How to Trim a Cat’s Nails — Everything You Need to Know

If your kitty rips you to shreds when she makes biscuits on your lap, then it's time to learn how to trim a cat's nails.

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Get your cat used to having her paws handled by you. By: alexyo1968

Cats have a natural tendency to climb and scratch, and they may perform many activities outdoors that keep the sharpness of their nails to a minimum.

The typical housecat, on the other hand, can sleep up to 18, sometimes 20 hours per day and do very few activities that would reduce or maintain these sharp extensions. Even if your indoor cat is declawed, the back claws could be very sharp and inflict pain when used for traction, such as leaping off of your lap.

The best way to prevent injury to you and your cat is to learn how to trim a cat’s nails.

The Sooner the Better

Start handling and pushing the paws to extend the nail as early as possible.

A kitten that is used to her paws being handled is less likely to pull away and avoid the interaction. Older cats may find issue with the introduction of clipping, but they can become accustomed to it.

The Tools

Several different tools can be used to trim the nails. Regular human fingernail clippers can be used, and there are also tools with a scissor or guillotine shape designed just for animal nail trimming. Whichever tool you choose, make sure it is sharp. A dull edge can crush the nail instead of cutting it. This can leave split, jagged nail edges and be extremely painful for the cat.

Check the manufacturer’s warranty on the blade. Some do not come with a guarantee, and others offer replacements over time or in the event of the blade becoming dull. Other important equipment to have on hand includes styptic powder and cornstarch, and some groomers even recommend a bar of soap to use on the nail in case bleeding occurs.

Getting Started

Try to find a time when the cat is calm and at ease. Gently hold a paw and press it to extend a nail. If the cat withdraws right away, try to continue this process for a few days without any clipping. Once you feel your cat has become comfortable with her paws being handled, introduce the clipping on one paw and gauge the reaction.

If the cat does not seem bothered by the clipping, proceed to other nails. If she withdraws or retract her paws after the first clipping, try to clip only one paw per day and when your pet is calm.

Cat nail quickWhat to Cut

The goal of trimming the nails is to remove the sharp edge.

The cut does not need to be far back on the nail to achieve this, and pay special attention to the “quick” of the nail. The quick will appear pink on light colored nails, and this area houses blood vessels and nerves that can cause pain and bleeding when cut.

Reviewing your own fingernails, you can see white on the edge and pink toward your cuticle. If you have ever broken or lost a nail where it affected the pink area, you know how painful that type of injury can be. It can be just as painful for your pet, so try to make sure you can see the quick and leave enough distance from the cut.

For darker or black nails, you can shine a light behind the nail or play it safe and just trim the edge off.

Video Instructions

In the short video below, veterinarian Christianne Schelling demonstrates exactly how to trim a cat’s nails.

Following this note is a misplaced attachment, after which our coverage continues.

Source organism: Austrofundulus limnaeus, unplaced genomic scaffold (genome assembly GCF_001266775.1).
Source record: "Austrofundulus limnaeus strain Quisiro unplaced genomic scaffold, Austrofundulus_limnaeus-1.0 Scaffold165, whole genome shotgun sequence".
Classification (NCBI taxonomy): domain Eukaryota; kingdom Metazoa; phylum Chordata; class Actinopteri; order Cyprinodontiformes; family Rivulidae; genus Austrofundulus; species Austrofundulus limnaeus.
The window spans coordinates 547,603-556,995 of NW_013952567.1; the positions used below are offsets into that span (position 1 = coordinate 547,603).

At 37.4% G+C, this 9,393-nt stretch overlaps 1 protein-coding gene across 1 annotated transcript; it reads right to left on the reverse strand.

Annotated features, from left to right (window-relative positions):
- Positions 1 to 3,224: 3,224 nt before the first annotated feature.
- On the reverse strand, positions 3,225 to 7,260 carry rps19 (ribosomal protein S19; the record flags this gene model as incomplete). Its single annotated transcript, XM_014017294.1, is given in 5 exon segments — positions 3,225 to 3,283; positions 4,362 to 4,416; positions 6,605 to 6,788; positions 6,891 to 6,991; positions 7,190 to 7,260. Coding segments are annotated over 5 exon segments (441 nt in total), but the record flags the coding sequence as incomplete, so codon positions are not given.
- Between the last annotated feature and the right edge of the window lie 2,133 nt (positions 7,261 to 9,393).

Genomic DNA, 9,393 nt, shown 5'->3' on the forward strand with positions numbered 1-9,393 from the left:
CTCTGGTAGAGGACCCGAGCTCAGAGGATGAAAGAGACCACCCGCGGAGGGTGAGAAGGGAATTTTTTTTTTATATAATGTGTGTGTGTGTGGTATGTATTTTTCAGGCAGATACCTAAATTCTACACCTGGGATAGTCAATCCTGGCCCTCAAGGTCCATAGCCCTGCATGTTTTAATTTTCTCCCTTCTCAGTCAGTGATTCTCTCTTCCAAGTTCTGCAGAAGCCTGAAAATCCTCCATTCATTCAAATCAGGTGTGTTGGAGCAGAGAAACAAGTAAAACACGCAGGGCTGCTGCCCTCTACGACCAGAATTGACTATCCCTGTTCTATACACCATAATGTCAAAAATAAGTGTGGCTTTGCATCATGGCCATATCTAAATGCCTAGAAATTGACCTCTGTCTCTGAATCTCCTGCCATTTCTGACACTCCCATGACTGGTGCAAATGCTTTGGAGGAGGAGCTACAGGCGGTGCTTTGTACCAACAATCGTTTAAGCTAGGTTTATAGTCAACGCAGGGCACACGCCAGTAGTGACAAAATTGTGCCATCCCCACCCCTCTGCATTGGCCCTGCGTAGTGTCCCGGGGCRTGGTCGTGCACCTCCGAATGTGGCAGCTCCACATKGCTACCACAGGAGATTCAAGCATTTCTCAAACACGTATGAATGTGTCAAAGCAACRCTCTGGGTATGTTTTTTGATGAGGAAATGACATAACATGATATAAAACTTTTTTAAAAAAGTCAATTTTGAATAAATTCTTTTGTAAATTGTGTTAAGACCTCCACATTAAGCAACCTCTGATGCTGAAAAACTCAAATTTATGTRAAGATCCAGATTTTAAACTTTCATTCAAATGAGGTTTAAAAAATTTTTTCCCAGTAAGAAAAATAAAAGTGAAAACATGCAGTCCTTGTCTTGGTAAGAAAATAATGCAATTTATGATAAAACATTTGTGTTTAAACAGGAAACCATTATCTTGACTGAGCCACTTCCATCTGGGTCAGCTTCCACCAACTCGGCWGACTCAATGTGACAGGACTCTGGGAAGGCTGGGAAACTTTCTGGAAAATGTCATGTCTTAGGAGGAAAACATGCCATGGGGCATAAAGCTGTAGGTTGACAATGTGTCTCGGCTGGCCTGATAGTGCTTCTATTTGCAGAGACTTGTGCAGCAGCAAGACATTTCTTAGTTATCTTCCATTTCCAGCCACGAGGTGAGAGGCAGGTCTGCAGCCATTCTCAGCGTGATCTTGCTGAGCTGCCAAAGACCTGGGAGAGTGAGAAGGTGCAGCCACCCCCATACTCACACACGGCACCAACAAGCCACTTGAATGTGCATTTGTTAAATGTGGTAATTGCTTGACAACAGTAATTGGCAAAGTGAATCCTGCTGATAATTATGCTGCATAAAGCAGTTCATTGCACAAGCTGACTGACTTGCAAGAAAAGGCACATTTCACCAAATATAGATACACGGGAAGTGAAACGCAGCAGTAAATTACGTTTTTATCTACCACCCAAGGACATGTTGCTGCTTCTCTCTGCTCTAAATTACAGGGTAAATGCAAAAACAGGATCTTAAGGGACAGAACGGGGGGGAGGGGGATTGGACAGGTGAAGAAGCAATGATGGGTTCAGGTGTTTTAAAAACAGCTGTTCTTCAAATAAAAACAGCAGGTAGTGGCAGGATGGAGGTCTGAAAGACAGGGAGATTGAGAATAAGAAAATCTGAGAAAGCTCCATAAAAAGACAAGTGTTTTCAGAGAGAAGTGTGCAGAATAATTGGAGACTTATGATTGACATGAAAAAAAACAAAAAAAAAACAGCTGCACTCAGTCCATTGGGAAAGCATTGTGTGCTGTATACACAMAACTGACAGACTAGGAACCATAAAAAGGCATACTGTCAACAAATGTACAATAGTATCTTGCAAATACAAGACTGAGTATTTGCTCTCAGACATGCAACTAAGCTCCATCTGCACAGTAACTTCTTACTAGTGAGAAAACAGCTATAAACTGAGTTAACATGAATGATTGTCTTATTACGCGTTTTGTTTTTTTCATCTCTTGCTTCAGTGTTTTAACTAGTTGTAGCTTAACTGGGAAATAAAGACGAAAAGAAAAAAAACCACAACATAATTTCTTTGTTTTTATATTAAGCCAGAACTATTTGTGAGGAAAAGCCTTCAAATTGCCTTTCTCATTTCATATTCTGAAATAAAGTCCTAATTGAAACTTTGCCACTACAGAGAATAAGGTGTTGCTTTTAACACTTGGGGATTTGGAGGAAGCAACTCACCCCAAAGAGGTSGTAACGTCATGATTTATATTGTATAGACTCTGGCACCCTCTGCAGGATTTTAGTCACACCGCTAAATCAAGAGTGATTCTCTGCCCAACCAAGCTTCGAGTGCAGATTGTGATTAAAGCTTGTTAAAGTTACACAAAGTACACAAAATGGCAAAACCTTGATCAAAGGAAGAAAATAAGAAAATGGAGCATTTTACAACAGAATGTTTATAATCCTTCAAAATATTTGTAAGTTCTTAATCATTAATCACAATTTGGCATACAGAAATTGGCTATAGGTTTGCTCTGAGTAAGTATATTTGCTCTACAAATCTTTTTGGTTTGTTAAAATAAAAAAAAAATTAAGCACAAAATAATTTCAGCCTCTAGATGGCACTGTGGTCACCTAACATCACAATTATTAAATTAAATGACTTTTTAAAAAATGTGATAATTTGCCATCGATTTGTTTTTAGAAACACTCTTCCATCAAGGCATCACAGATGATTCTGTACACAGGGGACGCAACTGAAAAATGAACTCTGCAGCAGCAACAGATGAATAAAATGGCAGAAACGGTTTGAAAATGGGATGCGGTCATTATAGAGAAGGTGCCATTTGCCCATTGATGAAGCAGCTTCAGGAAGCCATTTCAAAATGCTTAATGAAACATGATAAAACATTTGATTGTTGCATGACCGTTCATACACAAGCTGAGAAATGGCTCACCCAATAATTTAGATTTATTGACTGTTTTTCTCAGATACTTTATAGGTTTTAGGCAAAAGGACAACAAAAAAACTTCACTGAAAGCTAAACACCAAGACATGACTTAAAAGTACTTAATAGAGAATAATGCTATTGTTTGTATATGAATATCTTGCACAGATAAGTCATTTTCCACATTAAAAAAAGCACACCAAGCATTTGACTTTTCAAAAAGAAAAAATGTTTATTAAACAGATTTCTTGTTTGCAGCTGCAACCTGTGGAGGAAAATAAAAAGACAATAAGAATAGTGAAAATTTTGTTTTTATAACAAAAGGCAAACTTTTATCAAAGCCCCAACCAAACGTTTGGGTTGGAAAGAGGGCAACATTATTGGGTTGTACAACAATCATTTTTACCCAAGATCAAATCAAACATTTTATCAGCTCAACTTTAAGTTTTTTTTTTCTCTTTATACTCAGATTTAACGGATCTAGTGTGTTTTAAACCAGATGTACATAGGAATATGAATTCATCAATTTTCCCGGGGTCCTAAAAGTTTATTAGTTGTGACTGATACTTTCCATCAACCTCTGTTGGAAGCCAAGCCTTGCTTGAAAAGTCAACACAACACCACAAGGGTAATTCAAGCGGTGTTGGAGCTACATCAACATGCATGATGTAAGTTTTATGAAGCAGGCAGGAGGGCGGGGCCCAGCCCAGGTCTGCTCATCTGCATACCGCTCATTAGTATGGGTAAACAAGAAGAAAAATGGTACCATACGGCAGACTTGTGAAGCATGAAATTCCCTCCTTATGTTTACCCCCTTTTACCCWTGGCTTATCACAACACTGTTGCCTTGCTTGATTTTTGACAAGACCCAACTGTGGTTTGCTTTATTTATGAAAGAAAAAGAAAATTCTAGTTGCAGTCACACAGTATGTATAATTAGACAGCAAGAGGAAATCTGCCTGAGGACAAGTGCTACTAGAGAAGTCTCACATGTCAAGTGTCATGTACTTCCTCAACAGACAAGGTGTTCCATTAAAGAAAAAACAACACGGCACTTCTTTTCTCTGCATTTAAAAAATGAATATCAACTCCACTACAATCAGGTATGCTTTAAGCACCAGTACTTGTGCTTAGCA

Additional Resources

Washington State University’s College of Veterinary Medicine offers a step-by-step guide to trimming a cat’s nails. The ASPCA also has a guide called “Nail Trimming 101.” If you find that you are still having trouble with the cat’s reaction or making safe cuts on the nails, consult your veterinarian.

With patience and practice this routine can become easy and customary for you and your cat. Your plants, furniture and skin will appreciate it too!

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4 comments

  1. Jacky Reply

    I was told by a vet that it is better not to let the cat see you cutting its nails directly. You can try cover their eyes with one hand.

    1. Dave Baker Reply

      Hi Jacky, I never cover my cat’s eyes. She’s pretty good about the whole process, and gets a couple of treats afterward to make it worth her while. But each cat is different, so do what works for you and your pet.

  2. Bad Reply

    I have two cats who will remove your head if you try to clip their nails. I started when they were kittens and even as tykes they would have nothing to do with it for some reason. I can get one nail and it is all I can get.They say I will rip your eyes out if you try to get any more and they remember for about a week before I can try again. They are not sore or hurting, the vet said they just don’t like it.  I have several who couldn’t care less and they just lay on their back and stick their feet up in the air. I have always given a treat with the nail clipping and I figured it would help. These two cats will have nothing to do with it for some reason. I have rolled them into a large beach towel, but they don’t like it either. I finally gave up and try to get the ones that are really sharp and let it go from there. I have run out of ideas to try to get the little critters to let me clip their nails.

    1. Kristine Reply

      There are nail covers you can use instead of clipping the nails, but they will need to be reapplied as the nails grow. Alternatively, you can leave the clipping for the groomer or the vet, or check out some different types of materials for scratching posts. Let us know how it goes!